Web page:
In the great battle between scientific experts and young Earth biblical literalists, shall we score one today for the anti-evolutionists?
If you believe this WorldNutNetDaily article posted this morning, then the answer is yes, for Noah’s Ark has been found!
And the team of evangelicals who claim to have found it are “99.9 percent certain that this is it.” That’s pretty dang certain. No alternative hypotheses even come close, huh? You can read the article here, but my question is this: why should you believe it?
And here’s another question: what follow-up would need to be done before you might start to take the story seriously? Here’s my quick list:
- Interviews, under oath, with all team members said to have been at the scene of the discovery.
- The chain of custody of any artifacts—wood etc.—brought from the mountain (In whose possession did they pass?).
- No obvious motives (financial or otherwise) for fraud.
- A presentation of all evidence—testimonial, photographic, and artifactual—to a team of international scientific experts.
- For purposes of independent verification, the directing of a team of international scientific experts to the exact site of the discovery.
- Scientific articles published in respected refereed journals claiming that a boat hypothesis is plausible.
- A listing of the range of hypotheses available for explaining the data (wood from a mine shaft, wood from an abandoned cabin etc.) accompanied by a clear explanation of why the Noah’s ark hypothesis is best.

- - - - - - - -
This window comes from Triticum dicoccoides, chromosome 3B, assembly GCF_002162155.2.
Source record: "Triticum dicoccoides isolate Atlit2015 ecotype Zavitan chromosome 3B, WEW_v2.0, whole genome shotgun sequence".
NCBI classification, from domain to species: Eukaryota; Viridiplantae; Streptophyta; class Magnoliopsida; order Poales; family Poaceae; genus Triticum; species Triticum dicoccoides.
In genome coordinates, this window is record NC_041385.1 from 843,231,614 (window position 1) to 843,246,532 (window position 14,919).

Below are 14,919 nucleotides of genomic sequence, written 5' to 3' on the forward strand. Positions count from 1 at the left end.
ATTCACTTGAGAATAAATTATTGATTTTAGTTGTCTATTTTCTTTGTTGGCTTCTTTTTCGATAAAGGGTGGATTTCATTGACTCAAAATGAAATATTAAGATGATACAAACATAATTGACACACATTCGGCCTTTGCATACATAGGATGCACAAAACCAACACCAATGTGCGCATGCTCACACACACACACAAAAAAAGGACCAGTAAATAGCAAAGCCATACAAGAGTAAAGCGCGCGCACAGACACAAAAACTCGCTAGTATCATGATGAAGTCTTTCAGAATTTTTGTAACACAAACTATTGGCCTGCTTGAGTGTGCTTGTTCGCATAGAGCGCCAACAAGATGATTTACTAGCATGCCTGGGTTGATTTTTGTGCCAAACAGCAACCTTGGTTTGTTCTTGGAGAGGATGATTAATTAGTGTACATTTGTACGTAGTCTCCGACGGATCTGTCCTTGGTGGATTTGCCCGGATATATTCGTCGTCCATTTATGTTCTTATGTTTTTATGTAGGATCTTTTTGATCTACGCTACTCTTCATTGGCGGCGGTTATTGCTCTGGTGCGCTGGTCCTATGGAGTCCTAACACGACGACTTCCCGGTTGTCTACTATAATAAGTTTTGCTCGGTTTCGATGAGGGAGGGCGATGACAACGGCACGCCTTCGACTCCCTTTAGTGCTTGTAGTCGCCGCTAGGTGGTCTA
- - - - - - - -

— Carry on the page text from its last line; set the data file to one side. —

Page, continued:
- An intelligible explanation for how this discovery fits with what we think we already know. In other words, how could evolutionary biology and geology have gotten so much so wrong for so long? And where is an intelligible counter hypothesis that accounts for the appearance—but not the reality—of Earth’s old age and evolution? If, afterall, Noah’s ark were ever really found, you would have to rethink the sciences and recalibrate them to account for this new data point, and the recalibrations would have to be convincing.
Absent a couple of these bullet points, I’ll offer you my current hypothesis:
Sincere evangelicals found artifacts on Ararat, which, because they lack expertise in what they were identifying, misinterpreted them as part of a big and ancient boat. Excited by this seeming confirmation of their faith, they then breathlessly came down from the mountain and told their story to religion sympathetic journalists who dutifully put the fabulous—and attention grabbing—tale into circulation via right-wing media outlets. Think of Mary running back from the empty tomb: the true believers got the news first.
But Doubting Thomas has yet to appear on the scene. I know. Doubting Thomas is a bummer. “Blessed are those who have not seen, but believe.”
And you are free to do so, but absent good reasons and independently verified evidence, I shan’t be joining you. As David Hume put it: extraordinary claims require extraordinary evidence.